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Cruise Lines Are Now So Understaffed They're Turning Customers Away and Cutting Services | Frommer's Norwegian Cruise Line

Cruise Lines Are Now So Understaffed They're Turning Customers Away and Cutting Services

In early 2020, the problem with cruises was people were forbidden to get off them. But now that Covid is more manageable, cruises have a new problem: People can't get on them.

Travel infrastructure around the world is trying to cope with depressed staffing levels that lag far behind the explosion in pent-up passenger demand. Those worker woes are a big reason airfare is up some 25% and packed hotels can virtually name the rate they want you to pay.

But when staffing gaps strike a cruise, the basic customer experience is impacted. Aspects of the ship that customers consider part of the package suddenly become unavailable.

This summer, cruises may not be everything customers expect them to be; workers can be so hard to come by that some cruise lines are taking drastic measures to cut corners. 

Norwegian Cruise Line's Pride of America, which restarted touring in Hawaii this spring after a two-year hiatus, hasn't been hurting for bookings. Customers have been eager to get out of the house and set sail, and bookings have been brisk.

The problem is the company can't find enough workers to staff the vessel. The ship, which is on the smaller side compared to the rest of the industry, usually carries about 930 crew members. Right now, however, it only has around 550.

So Norwegian has taken the unusual step of telling prebooked customers they can't come after all.

That's right—the cruise line is tossing names off the guest list so the company can knock Pride of America's capacity down to just 50%. Affected would-be passengers (we don't know how the line determines who makes it past the velvet rope) automatically get a full refund plus a "Future Cruise Credit" valued at 100% of the cruise’s original cost.

By way of apology for overthrowing vacation plans, Norwegian will also cover any airline-imposed cancellation or change fees up to $500 per person.

Pride of America is U.S.-flagged, which requires it to carry American crew. But employee shortfalls are also affecting ships that use international crew members.

Carnival Cruise Line blames the staffing shortage, in part, on slow visa processing. Cruise ship jobs, though, are infamous for coming with long hours, less-than-princely pay, and the requirement of living far from loved ones. Considering how poorly crew were treated during the initial outbreak of Covid-19, when hundreds of thousands of them were more or less imprisoned for months aboard ships left at sea, it's easy to understand why employees might not be flocking back to ships to punch in again.

Whatever the reasons for the shortfalls, Carnival has been forced to withdraw some previously announced sailings and curtail some onboard services, such as certain specialty restaurants and perks for loyalty club members.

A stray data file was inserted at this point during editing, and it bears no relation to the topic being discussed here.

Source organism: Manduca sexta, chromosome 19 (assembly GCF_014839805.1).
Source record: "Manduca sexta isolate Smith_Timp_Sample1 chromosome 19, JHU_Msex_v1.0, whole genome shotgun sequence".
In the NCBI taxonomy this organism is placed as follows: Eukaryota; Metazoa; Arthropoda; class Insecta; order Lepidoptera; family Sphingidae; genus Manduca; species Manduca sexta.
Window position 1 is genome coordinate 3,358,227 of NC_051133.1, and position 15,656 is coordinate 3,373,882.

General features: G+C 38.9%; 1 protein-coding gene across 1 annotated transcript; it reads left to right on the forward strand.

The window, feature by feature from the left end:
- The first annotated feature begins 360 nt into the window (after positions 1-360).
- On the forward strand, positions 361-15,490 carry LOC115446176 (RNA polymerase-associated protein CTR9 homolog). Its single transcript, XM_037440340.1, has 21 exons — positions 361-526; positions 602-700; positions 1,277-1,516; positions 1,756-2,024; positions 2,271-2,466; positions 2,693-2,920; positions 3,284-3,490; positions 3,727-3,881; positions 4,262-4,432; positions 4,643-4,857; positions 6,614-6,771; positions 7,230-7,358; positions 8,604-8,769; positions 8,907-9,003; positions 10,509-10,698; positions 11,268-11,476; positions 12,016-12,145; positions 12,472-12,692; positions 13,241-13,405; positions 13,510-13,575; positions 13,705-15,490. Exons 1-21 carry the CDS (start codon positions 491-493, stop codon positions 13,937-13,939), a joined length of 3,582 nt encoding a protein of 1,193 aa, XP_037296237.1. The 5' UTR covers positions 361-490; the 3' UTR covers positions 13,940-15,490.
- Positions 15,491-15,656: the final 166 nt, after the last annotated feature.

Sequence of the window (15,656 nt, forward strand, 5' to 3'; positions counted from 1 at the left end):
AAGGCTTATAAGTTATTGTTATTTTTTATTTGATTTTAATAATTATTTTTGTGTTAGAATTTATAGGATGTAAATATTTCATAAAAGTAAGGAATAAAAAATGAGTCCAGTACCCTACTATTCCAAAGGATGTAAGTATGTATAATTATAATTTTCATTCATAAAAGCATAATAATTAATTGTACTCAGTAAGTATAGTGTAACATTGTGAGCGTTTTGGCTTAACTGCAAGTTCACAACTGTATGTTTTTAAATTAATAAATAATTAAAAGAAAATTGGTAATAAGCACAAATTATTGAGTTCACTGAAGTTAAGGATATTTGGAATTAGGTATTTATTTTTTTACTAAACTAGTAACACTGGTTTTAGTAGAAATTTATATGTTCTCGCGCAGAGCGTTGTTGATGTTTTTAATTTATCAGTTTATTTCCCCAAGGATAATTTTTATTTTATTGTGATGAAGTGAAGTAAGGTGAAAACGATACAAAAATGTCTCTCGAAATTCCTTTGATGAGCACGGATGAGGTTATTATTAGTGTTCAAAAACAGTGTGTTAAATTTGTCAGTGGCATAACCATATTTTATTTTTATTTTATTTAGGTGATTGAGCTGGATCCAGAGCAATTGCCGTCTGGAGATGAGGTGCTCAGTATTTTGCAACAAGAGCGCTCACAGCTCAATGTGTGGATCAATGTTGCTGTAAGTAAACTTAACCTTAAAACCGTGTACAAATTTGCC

On cruises across the seven seas this summer, lines for food may be longer, as crew members are pressed into duty in areas that are new to them. Operating hours of favorite amenities might be slashed—on Carnival, a pizzeria that is supposed to be open round the clock is now only available for seven hours a day, equivalent to a single work shift.

On land, too, Holland America has yanked the availability of some of its popular tours in Alaska, sometimes with just a few days' notice. 

Virgin Voyages, faced with a multitude of Covid-related delays and shortages, decided to bail entirely on the planned August debut of its third ship, Resilient Lady, postponing the inaugural sailing to an as-yet-unannounced date deep in 2023.

You might have thought that cruising is one of the better values in the high-priced wilderness of summer 2022 travel—and you'd be right. Cruise fares have gone so low that in some cases, it's cheaper to take a weeklong cruise to a city like Vancouver than it is to fly there.

But that glimmer of lower-priced vacation hope comes with a caveat. All those bells and whistles on modern cruise ships require employees to ring and toot them, and without a full staff on board, you might find that some of the diversions you'd planned to enjoy won't be available. 

On the bright side, diminished capacity means more free loungers by the swimming pool (Pride of America's is pictured above), and a relaxing day in the sunshine may be all you really need anyway.

It took a pandemic to bring the cruise lines back to basics, and to strip some of the gimmicks out of the product.

Fewer crowds, less noise, and bargain prices? Not gonna lie—we think we might end up preferring cruising this way. As long as the ship lets us on board, that is.